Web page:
You might be wondering why we obsess over something so elementary as an object being flat. It’s pretty simple – mostly, when you are sending out your old factory cases to be machined back to spec, what they are doing is restoring the flatness of the case. Shops like Ollies, like Competition Engineering (Walt Watson) are mainly concerned with making the case mating surfaces flat as well as the cylinder spigot faces flat. Heat and age conspire to warp these surfaces ever so slightly.
But my premise is that they were never really that flat to begin with. As I have pointed out before, factory tolerances are pretty loose.
Also, the method these Porsche shops use to restore flatness is pretty primitive as well – they use a flat honing stone that is scraped against the surface to restore flatness. It comes back fairly flat, but it requires a talented machinist to do it, and that’s why there is such a huge backlog at these shops.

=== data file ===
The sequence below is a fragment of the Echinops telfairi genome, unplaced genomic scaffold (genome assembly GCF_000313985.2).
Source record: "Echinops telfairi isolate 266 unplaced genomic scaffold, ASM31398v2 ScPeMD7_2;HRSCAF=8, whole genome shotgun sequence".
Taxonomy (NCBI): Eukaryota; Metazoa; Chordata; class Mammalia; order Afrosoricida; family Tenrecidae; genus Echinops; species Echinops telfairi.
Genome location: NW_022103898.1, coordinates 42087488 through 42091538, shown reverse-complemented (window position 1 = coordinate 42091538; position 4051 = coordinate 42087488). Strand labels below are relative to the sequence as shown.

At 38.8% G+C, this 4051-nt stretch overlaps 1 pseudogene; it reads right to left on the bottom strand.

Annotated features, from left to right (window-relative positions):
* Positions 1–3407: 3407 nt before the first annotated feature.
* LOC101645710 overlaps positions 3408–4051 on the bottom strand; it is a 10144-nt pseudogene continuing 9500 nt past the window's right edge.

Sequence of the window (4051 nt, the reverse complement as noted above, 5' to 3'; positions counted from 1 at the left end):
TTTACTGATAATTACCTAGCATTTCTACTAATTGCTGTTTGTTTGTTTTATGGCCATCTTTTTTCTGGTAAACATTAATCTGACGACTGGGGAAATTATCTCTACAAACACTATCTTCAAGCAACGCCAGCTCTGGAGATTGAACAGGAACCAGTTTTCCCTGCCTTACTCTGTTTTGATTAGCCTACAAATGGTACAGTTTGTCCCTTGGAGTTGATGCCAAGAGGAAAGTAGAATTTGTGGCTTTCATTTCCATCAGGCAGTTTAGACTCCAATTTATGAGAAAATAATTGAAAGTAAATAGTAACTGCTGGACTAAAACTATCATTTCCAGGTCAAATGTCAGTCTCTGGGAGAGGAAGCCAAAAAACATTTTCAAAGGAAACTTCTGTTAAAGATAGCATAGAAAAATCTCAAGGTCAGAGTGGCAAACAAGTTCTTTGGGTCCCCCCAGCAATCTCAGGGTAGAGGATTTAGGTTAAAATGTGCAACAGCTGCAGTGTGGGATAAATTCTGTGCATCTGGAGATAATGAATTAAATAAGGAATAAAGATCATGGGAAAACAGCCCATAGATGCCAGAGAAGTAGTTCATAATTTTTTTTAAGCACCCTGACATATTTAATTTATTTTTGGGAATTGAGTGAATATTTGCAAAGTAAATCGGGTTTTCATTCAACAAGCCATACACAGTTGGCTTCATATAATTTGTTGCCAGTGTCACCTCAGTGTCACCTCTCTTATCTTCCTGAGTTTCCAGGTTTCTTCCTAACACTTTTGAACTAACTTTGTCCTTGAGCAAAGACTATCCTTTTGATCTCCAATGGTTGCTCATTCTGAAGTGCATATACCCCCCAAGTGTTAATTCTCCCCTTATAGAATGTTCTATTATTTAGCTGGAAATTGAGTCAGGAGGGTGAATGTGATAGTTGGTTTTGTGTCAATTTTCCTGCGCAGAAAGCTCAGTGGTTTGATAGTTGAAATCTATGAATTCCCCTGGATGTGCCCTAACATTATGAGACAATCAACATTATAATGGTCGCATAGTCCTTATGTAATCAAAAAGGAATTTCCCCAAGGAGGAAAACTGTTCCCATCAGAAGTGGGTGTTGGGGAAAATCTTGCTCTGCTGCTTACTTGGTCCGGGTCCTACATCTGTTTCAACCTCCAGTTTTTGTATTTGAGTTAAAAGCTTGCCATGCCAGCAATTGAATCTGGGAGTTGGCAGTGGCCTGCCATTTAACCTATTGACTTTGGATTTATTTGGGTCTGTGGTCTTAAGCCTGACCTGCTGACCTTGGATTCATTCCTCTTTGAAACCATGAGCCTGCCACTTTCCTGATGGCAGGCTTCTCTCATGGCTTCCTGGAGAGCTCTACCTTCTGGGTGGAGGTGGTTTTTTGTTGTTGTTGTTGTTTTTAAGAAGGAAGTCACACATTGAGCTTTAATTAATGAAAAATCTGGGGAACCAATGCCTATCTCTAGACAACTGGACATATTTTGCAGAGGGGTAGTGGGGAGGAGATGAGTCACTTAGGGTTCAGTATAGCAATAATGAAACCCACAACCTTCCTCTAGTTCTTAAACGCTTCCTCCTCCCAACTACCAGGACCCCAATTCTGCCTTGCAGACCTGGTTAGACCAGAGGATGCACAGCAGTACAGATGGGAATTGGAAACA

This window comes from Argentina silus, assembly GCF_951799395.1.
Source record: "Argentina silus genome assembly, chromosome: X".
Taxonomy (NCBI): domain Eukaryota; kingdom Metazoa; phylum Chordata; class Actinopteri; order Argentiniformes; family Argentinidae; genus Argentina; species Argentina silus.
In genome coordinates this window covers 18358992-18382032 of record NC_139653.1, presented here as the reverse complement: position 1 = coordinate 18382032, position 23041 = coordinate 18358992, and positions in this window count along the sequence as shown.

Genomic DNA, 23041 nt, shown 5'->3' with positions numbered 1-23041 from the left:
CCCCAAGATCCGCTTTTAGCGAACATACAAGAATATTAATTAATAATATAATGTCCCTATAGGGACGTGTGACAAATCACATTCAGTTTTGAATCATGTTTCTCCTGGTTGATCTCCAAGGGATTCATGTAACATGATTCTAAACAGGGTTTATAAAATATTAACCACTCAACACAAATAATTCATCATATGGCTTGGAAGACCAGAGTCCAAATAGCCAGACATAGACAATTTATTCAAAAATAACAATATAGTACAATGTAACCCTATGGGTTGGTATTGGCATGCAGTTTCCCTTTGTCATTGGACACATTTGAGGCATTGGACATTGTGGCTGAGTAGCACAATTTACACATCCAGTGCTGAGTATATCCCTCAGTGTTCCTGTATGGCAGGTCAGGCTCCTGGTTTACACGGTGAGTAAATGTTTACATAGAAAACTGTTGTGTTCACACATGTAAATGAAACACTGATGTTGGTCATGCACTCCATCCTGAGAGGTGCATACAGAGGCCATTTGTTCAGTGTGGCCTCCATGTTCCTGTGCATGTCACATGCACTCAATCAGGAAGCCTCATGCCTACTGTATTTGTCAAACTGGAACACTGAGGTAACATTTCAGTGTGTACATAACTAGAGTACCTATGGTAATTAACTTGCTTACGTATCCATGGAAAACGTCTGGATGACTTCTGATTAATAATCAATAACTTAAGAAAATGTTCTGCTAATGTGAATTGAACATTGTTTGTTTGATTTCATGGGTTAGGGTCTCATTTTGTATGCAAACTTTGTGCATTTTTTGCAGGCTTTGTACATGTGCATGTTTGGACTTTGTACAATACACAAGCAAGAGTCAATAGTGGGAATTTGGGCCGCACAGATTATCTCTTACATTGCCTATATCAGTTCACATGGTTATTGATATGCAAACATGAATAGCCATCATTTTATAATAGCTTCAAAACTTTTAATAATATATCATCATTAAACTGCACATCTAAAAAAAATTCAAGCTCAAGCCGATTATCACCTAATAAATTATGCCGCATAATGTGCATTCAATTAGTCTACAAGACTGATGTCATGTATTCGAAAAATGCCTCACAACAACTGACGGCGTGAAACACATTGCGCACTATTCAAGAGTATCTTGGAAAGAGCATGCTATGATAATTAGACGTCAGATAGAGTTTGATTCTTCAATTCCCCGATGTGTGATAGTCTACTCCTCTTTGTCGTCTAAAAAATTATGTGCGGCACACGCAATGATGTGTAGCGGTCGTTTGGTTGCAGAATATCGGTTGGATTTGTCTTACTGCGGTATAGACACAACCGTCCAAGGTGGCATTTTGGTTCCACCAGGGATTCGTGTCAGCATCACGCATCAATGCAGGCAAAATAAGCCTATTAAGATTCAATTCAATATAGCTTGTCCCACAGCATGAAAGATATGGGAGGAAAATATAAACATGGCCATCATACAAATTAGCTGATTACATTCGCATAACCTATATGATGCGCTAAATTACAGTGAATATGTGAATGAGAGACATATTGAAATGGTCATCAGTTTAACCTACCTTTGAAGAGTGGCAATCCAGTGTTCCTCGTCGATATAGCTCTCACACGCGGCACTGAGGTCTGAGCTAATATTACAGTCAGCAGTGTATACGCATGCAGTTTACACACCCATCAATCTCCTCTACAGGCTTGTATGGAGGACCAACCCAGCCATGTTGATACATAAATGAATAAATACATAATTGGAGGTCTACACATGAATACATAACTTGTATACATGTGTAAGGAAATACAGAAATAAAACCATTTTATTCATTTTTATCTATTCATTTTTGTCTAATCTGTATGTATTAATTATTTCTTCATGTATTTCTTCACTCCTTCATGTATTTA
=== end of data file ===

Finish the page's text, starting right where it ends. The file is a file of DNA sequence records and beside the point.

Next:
Candidly, our level of initial flatness blows any shop away. See for yourself in the attached picture. You’ll see sharpie marks right on the case that Harman marked after we cut this one. The notations are in tenths. For you non machinists, here are the way these are measured:
– The average human hair measures .004″
– One thousandth of an inch is .001″
– we are measuring in tenths, which is .0001″
So when Harman writes +4 in sharpie, what he is saying is .0004″ which is one tenth the thickness of a human hair! Oh, and that is our worst measurement. Most of them are zero, meaning we can’t measure any further.